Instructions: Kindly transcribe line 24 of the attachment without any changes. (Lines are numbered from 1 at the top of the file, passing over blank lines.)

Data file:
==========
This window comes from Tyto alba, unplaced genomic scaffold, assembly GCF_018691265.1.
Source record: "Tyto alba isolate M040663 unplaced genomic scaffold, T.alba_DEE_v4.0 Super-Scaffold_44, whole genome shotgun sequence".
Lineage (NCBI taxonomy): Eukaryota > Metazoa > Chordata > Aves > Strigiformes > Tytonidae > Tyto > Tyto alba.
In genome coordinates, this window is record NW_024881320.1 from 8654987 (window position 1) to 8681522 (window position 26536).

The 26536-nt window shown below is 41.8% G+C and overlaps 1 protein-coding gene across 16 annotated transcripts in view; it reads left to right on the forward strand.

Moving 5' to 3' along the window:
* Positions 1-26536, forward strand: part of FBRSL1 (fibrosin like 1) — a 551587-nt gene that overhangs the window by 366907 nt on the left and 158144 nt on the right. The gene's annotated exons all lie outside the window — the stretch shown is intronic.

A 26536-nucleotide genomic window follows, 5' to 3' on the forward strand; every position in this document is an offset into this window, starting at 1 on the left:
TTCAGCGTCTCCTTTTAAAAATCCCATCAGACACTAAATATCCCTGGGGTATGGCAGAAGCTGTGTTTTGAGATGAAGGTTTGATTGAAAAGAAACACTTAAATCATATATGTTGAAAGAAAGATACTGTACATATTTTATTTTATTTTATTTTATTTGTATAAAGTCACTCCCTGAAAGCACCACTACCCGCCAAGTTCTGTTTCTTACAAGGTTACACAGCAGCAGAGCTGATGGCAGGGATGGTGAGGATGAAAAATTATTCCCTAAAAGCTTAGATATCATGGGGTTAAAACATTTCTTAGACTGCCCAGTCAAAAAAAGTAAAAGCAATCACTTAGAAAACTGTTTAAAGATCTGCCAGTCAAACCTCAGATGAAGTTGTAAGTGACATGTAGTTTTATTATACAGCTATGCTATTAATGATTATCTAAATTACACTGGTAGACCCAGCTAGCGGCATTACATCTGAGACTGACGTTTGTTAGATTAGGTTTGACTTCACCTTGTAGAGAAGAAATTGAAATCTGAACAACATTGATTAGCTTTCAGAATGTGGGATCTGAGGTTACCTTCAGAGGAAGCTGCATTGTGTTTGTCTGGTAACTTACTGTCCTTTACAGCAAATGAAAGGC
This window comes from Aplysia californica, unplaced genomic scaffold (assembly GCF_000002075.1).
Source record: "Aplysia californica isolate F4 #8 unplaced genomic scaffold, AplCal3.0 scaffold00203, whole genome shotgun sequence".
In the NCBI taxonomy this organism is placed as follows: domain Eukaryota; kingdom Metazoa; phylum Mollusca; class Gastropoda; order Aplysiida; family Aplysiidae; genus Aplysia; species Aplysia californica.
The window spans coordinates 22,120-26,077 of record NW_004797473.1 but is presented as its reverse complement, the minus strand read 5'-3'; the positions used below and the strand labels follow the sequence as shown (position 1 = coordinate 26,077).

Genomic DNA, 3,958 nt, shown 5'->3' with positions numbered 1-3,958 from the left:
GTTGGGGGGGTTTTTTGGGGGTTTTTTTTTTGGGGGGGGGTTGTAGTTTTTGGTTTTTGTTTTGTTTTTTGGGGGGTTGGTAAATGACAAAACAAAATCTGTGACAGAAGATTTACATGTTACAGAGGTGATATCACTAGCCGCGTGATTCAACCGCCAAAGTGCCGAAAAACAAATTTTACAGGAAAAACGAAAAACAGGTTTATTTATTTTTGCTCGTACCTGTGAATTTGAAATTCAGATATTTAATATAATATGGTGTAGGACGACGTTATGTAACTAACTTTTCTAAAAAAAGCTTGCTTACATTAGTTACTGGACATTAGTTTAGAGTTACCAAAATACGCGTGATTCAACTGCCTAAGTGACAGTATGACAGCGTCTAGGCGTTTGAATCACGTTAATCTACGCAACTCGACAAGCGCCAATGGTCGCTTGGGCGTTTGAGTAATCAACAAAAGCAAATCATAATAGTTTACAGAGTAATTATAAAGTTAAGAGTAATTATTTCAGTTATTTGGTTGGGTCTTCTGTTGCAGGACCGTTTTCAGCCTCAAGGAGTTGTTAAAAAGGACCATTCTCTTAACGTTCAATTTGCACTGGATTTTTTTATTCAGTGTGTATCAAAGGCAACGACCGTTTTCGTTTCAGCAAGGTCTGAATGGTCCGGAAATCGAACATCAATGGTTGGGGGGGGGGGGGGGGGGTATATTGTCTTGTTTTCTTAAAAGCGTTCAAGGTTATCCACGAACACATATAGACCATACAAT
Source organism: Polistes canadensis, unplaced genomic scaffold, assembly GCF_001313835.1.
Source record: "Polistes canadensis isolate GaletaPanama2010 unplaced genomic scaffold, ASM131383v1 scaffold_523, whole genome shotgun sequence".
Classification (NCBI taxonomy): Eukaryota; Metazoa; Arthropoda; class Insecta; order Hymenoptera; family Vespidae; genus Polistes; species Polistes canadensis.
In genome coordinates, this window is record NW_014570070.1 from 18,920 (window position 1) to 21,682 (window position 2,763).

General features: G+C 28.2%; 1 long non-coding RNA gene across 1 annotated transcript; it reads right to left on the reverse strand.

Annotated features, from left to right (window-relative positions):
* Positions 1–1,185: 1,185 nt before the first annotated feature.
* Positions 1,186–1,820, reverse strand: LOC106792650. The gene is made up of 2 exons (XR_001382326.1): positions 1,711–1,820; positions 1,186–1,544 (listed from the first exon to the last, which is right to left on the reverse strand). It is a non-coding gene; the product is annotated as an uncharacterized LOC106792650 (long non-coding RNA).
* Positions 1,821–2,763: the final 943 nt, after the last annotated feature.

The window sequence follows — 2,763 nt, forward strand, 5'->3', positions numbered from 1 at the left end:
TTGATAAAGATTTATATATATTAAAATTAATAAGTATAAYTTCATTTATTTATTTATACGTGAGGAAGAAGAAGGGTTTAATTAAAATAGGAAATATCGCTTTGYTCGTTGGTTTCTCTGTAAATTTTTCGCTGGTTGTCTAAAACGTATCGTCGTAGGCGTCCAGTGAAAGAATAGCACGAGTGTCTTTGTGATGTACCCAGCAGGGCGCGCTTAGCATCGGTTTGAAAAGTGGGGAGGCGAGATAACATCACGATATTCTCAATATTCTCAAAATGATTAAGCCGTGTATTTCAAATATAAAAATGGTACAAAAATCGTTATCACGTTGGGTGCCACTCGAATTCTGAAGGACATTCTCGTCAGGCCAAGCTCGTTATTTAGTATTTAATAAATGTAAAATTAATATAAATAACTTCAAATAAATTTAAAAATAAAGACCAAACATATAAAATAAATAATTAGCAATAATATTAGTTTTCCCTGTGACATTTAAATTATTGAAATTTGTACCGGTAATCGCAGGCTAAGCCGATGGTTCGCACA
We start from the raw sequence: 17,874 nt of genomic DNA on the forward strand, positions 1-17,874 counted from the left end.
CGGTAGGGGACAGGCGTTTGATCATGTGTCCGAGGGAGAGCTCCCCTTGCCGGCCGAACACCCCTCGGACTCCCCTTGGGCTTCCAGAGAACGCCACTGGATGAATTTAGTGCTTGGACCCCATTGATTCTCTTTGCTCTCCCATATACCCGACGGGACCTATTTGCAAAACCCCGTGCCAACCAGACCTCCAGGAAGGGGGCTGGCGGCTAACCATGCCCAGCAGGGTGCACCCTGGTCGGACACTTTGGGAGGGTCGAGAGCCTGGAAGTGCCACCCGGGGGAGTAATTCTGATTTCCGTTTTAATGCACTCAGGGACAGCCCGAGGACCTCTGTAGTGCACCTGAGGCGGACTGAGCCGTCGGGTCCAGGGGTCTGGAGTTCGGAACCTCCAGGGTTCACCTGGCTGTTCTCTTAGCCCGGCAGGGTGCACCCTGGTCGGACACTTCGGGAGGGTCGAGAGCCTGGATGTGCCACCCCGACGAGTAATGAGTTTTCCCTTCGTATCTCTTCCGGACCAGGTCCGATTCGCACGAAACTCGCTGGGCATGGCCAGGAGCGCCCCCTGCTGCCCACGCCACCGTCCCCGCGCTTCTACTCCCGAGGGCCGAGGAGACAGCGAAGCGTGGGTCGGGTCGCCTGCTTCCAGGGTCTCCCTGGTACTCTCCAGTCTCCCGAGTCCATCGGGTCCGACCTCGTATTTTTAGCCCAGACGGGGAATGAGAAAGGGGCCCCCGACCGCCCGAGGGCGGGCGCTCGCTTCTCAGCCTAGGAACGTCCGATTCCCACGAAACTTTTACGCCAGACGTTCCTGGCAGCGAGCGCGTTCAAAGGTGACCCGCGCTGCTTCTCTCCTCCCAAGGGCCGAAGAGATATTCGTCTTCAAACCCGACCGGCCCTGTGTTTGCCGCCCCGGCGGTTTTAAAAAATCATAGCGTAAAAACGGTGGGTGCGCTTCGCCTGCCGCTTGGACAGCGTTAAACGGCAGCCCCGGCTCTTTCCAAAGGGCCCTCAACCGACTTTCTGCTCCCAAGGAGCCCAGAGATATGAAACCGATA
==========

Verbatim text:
* Positions 1,821–2,763: the final 943 nt, after the last annotated feature.